For many international students, leaving home to study in the U.S. is tough. But being away from their families is the toughest part. These students dive into a new life while missing their mom’s cooking and other comforts of home. BJU’s campus parent program helps smooth the transition for the study abroad experience.
Revamping an Old Idea
For many years, BJU’s campus parent program matched incoming freshman to faculty and staff members. Not only did the program help students get off campus, but it also helped them develop relationships with faculty and staff outside of the classroom.
The program was phased out over the years. As it became easier for students to go off campus and get involved with the local church, the campus parent program was not as necessary to support American students.
However, the international student relations team and Dr. Matthew Weathers, director of international student relations and director of the center for leadership development, are updating this initiative for international students. This new version works similarly to the original but operates on a volunteer basis.
“Over the summer and into the beginning of the school year we sent emails to faculty and staff members for them to express their interest in becoming volunteers,” said Weathers. Later, during international student orientation, the team extended the opportunity to the new international students. “Around 30 of our new students signed up, and we have just over 20 faculty and staff who are taking part in this parent program,” added Weathers.
Bridging the Gap
One of the main goals of the campus parent program is helping international students build relationships. For many cultures there is a formality between professors and students. “We want to be proactive in closing that distance on campus, particularly because we are a Christian university,” said Weathers. “We are commanded primarily to be brothers and sisters in the body of Christ and demonstrate God’s love towards one another.”
By opening their homes to the students, faculty and staff create learning opportunities for both the students and themselves. Interacting with international students in a casual setting creates an awareness of other cultures. It also equips faculty and staff for interaction with international students on campus. “There are different cultures, and different dynamics in each culture,” said Weathers. “Having close contact and getting to know a student from another country helps inform your perspective (on) how you interact with other international students throughout the year as well.”
Connecting the Dots
“Research shows that the two primary factors for international students’ success at an American university are English skills and relationships,” said Weathers. Being able to practice English in a relaxed environment improves students’ communication skills. Opportunities on campus include the Bridge to College English and platforms like iFace or English Corners, where students can reinforce their English language abilities. But speaking in a home is different. Students can relax and take their time to communicate with their “parents.”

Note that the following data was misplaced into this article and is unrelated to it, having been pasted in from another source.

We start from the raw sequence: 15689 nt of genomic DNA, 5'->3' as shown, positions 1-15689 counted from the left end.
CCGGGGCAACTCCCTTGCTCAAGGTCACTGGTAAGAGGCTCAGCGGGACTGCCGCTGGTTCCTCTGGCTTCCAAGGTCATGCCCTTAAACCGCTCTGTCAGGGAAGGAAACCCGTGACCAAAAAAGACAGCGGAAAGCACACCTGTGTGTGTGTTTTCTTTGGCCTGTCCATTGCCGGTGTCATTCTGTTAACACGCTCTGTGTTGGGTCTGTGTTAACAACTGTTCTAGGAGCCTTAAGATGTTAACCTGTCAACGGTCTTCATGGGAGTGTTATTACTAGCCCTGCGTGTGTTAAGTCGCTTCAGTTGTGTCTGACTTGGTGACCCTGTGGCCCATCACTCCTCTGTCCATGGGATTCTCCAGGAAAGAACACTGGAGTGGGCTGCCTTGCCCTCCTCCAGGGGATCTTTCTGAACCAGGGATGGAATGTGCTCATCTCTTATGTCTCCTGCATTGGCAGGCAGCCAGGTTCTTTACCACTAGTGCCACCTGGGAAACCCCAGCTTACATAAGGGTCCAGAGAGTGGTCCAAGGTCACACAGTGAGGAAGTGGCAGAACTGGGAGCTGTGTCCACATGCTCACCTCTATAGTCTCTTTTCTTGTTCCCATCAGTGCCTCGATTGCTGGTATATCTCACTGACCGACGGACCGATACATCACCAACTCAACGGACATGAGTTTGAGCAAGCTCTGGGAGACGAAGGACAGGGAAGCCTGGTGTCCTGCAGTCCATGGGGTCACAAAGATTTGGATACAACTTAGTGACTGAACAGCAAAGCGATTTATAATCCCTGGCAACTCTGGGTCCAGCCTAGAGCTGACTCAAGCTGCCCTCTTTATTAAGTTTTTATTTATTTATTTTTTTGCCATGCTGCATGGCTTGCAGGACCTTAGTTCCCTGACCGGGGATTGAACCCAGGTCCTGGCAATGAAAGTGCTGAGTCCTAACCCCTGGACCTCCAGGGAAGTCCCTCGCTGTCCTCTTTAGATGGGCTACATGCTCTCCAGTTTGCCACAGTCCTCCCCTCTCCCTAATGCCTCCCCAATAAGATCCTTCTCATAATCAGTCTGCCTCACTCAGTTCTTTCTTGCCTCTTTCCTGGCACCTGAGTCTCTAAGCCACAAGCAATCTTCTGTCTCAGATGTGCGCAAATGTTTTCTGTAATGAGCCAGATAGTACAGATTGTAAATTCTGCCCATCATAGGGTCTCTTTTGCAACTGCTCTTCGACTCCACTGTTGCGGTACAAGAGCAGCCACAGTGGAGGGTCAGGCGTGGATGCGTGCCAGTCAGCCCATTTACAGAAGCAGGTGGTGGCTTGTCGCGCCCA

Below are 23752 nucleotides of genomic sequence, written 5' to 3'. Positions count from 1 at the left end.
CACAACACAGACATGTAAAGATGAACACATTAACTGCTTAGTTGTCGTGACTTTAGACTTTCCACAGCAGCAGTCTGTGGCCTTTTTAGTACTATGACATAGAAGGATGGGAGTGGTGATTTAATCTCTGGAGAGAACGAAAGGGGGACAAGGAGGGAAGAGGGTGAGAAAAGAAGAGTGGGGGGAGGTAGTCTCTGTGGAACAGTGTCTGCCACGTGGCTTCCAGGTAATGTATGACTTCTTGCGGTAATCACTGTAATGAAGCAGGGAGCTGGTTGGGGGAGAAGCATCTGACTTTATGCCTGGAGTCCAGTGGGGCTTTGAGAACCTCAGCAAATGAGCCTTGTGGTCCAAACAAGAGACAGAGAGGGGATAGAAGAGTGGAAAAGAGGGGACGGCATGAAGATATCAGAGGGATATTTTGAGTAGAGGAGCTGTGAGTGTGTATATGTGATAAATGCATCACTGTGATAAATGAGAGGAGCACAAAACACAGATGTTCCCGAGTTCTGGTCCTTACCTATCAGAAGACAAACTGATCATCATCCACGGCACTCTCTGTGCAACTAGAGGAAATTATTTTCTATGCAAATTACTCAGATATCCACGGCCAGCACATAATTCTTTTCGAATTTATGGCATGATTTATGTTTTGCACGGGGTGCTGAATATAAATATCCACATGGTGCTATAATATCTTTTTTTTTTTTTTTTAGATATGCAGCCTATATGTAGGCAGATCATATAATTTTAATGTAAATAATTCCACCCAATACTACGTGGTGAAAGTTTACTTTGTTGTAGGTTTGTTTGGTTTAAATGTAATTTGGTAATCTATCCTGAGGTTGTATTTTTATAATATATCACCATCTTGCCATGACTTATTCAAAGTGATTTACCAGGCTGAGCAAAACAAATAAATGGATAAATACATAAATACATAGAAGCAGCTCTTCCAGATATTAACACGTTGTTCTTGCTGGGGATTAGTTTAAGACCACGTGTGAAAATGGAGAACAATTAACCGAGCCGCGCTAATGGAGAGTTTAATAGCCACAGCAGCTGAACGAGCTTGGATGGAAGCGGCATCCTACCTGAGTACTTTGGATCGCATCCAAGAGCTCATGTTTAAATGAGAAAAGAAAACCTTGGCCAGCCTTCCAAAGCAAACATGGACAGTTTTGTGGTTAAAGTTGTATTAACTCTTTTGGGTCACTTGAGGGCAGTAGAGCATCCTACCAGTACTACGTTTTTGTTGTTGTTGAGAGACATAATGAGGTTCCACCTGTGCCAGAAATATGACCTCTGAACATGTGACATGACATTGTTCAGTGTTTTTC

“If a student is able to communicate in English and build meaningful relationships the chances of their success is really good,” said Weathers. This success includes continuing their program of study, graduating and entering the workforce, in Weathers’ words, as “a professional in their field wherever God calls them.”
The benefits of the new campus program are already visible. Thirty freshmen international students are enjoying the perks of having a place to crash besides their dorm rooms. Students, faculty and staff are enjoying the intercultural experience. Miranda Trabal of the Dominican Republic and Adesuwa Awo-Osagie of Nigeria love having staff member Sherry Miller as their campus mom. “My campus parent and sister are nice,” said Awo-Osagie. “And I love the fact that it is a good excuse to get off campus.”
Trabal appreciates having someone to help her with errands her parents would have done with her. Having a kitchen to cook in is also a treat. When asked about their favorite part of the program both girls exclaimed, “home-cooked meals!”
Miller enjoys time with her freshmen “daughters,” who’ve become ambassadors for their own countries. “I love learning about their culture and introducing them to ours,” said Miller. Thanks to their new relationship Miller better understands how hard it can be for international students to adapt. She admires their willingness to leave their family and culture behind to seek a Christian education at BJU.
“As a campus parent, my prayer is that they will be able to use what they have learned during their time at BJU to minister to others wherever the Lord leads them in the future,” she said.